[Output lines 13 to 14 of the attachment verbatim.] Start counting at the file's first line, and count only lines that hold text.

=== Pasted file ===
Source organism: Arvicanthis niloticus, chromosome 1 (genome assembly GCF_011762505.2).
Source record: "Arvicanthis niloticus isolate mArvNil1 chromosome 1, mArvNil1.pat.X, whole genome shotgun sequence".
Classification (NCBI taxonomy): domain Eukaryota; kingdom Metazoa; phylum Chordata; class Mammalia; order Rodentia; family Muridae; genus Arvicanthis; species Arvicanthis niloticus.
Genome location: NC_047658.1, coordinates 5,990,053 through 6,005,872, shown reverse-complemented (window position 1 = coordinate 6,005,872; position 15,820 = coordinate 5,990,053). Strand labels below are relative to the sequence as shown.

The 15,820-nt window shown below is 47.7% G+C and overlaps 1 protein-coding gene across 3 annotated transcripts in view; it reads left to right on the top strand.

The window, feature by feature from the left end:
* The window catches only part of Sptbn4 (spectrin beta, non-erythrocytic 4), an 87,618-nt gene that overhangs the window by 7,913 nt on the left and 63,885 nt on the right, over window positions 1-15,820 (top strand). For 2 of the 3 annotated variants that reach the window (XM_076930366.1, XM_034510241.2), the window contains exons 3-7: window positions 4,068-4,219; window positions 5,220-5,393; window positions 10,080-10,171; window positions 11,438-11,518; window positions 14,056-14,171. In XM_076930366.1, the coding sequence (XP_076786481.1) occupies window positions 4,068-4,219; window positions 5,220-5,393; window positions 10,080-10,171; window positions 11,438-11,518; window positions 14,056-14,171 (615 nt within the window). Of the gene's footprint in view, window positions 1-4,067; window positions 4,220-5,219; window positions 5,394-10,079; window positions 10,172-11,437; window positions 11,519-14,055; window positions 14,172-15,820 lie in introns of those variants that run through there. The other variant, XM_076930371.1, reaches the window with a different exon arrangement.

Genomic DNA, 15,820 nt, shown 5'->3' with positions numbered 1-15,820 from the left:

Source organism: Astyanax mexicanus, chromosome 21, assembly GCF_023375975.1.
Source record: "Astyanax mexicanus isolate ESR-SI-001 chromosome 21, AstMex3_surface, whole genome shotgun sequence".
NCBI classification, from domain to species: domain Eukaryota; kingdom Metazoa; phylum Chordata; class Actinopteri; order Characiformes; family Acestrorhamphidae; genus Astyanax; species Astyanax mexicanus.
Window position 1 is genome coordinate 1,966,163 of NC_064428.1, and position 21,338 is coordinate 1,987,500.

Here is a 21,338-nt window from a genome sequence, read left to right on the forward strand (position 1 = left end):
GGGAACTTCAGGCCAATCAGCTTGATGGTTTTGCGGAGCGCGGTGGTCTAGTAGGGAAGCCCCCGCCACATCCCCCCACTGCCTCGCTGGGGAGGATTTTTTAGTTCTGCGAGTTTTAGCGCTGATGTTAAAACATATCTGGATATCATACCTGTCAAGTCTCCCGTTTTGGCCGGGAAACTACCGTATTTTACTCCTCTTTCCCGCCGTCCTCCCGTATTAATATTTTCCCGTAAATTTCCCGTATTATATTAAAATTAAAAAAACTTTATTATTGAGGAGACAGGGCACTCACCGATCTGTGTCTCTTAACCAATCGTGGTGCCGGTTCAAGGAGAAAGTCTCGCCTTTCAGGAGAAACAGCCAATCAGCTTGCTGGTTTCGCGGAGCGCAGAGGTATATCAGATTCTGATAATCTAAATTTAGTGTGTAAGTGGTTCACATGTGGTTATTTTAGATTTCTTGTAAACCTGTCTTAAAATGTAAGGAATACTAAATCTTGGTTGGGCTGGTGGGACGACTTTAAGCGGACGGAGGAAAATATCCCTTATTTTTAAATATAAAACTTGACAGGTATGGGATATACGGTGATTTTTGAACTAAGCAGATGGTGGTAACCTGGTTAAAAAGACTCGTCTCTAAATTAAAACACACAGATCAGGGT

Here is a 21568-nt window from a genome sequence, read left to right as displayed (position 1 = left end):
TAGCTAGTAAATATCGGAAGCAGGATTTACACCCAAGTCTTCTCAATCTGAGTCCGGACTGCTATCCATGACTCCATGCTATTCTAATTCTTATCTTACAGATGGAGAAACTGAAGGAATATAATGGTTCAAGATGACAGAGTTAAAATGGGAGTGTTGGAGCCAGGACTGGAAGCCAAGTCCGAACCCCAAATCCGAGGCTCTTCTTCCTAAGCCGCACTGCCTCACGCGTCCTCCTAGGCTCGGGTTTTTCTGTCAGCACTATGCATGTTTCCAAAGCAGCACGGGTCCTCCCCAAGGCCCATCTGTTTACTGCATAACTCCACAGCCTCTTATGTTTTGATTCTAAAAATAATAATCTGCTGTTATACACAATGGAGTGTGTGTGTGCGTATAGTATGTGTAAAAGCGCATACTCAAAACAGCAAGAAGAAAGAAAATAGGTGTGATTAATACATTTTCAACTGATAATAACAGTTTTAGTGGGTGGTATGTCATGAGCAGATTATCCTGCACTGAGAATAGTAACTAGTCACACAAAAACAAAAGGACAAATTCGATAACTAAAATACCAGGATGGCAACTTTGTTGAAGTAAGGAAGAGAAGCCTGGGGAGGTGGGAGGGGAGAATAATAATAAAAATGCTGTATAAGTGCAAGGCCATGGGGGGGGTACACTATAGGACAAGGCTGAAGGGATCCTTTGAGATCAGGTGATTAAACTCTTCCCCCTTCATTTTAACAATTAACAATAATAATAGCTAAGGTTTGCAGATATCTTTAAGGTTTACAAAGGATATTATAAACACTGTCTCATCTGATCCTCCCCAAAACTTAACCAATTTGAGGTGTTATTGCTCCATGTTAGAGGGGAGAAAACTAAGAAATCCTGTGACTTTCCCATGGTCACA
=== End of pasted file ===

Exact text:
Here is a 21,338-nt window from a genome sequence, read left to right on the forward strand (position 1 = left end):
GGGAACTTCAGGCCAATCAGCTTGATGGTTTTGCGGAGCGCGGTGGTCTAGTAGGGAAGCCCCCGCCACATCCCCCCACTGCCTCGCTGGGGAGGATTTTTTAGTTCTGCGAGTTTTAGCGCTGATGTTAAAACATATCTGGATATCATACCTGTCAAGTCTCCCGTTTTGGCCGGGAAACTACCGTATTTTACTCCTCTTTCCCGCCGTCCTCCCGTATTAATATTTTCCCGTAAATTTCCCGTATTATATTAAAATTAAAAAAACTTTATTATTGAGGAGACAGGGCACTCACCGATCTGTGTCTCTTAACCAATCGTGGTGCCGGTTCAAGGAGAAAGTCTCGCCTTTCAGGAGAAACAGCCAATCAGCTTGCTGGTTTCGCGGAGCGCAGAGGTATATCAGATTCTGATAATCTAAATTTAGTGTGTAAGTGGTTCACATGTGGTTATTTTAGATTTCTTGTAAACCTGTCTTAAAATGTAAGGAATACTAAATCTTGGTTGGGCTGGTGGGACGACTTTAAGCGGACGGAGGAAAATATCCCTTATTTTTAAATATAAAACTTGACAGGTATGGGATATACGGTGATTTTTGAACTAAGCAGATGGTGGTAACCTGGTTAAAAAGACTCGTCTCTAAATTAAAACACACAGATCAGGGT